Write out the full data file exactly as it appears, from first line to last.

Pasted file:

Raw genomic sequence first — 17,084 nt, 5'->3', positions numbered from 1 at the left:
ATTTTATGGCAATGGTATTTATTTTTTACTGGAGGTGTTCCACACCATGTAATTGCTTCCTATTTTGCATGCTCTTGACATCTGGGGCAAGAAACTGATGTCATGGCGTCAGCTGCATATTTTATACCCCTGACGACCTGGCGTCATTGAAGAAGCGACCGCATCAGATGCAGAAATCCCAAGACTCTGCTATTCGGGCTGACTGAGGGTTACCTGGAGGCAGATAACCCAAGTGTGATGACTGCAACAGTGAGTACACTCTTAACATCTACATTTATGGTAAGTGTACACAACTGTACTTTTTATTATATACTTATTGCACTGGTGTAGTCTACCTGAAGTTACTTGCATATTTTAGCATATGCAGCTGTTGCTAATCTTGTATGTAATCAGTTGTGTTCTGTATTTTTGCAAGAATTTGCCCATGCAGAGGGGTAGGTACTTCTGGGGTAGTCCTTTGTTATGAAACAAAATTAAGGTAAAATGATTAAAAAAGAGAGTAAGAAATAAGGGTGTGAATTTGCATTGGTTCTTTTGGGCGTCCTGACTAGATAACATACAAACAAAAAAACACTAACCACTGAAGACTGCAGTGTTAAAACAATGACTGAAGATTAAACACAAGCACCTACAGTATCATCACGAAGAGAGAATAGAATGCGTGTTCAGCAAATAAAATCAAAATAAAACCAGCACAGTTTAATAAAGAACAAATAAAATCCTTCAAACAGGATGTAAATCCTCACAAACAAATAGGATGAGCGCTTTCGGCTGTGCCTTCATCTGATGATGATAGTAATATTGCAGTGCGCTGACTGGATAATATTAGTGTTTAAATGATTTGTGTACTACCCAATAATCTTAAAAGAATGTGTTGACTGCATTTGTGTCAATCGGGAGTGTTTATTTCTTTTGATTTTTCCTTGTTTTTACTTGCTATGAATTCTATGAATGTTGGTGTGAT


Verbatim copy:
Raw genomic sequence first — 17,084 nt, 5'->3', positions numbered from 1 at the left:
ATTTTATGGCAATGGTATTTATTTTTTACTGGAGGTGTTCCACACCATGTAATTGCTTCCTATTTTGCATGCTCTTGACATCTGGGGCAAGAAACTGATGTCATGGCGTCAGCTGCATATTTTATACCCCTGACGACCTGGCGTCATTGAAGAAGCGACCGCATCAGATGCAGAAATCCCAAGACTCTGCTATTCGGGCTGACTGAGGGTTACCTGGAGGCAGATAACCCAAGTGTGATGACTGCAACAGTGAGTACACTCTTAACATCTACATTTATGGTAAGTGTACACAACTGTACTTTTTATTATATACTTATTGCACTGGTGTAGTCTACCTGAAGTTACTTGCATATTTTAGCATATGCAGCTGTTGCTAATCTTGTATGTAATCAGTTGTGTTCTGTATTTTTGCAAGAATTTGCCCATGCAGAGGGGTAGGTACTTCTGGGGTAGTCCTTTGTTATGAAACAAAATTAAGGTAAAATGATTAAAAAAGAGAGTAAGAAATAAGGGTGTGAATTTGCATTGGTTCTTTTGGGCGTCCTGACTAGATAACATACAAACAAAAAAACACTAACCACTGAAGACTGCAGTGTTAAAACAATGACTGAAGATTAAACACAAGCACCTACAGTATCATCACGAAGAGAGAATAGAATGCGTGTTCAGCAAATAAAATCAAAATAAAACCAGCACAGTTTAATAAAGAACAAATAAAATCCTTCAAACAGGATGTAAATCCTCACAAACAAATAGGATGAGCGCTTTCGGCTGTGCCTTCATCTGATGATGATAGTAATATTGCAGTGCGCTGACTGGATAATATTAGTGTTTAAATGATTTGTGTACTACCCAATAATCTTAAAAGAATGTGTTGACTGCATTTGTGTCAATCGGGAGTGTTTATTTCTTTTGATTTTTCCTTGTTTTTACTTGCTATGAATTCTATGAATGTTGGTGTGAT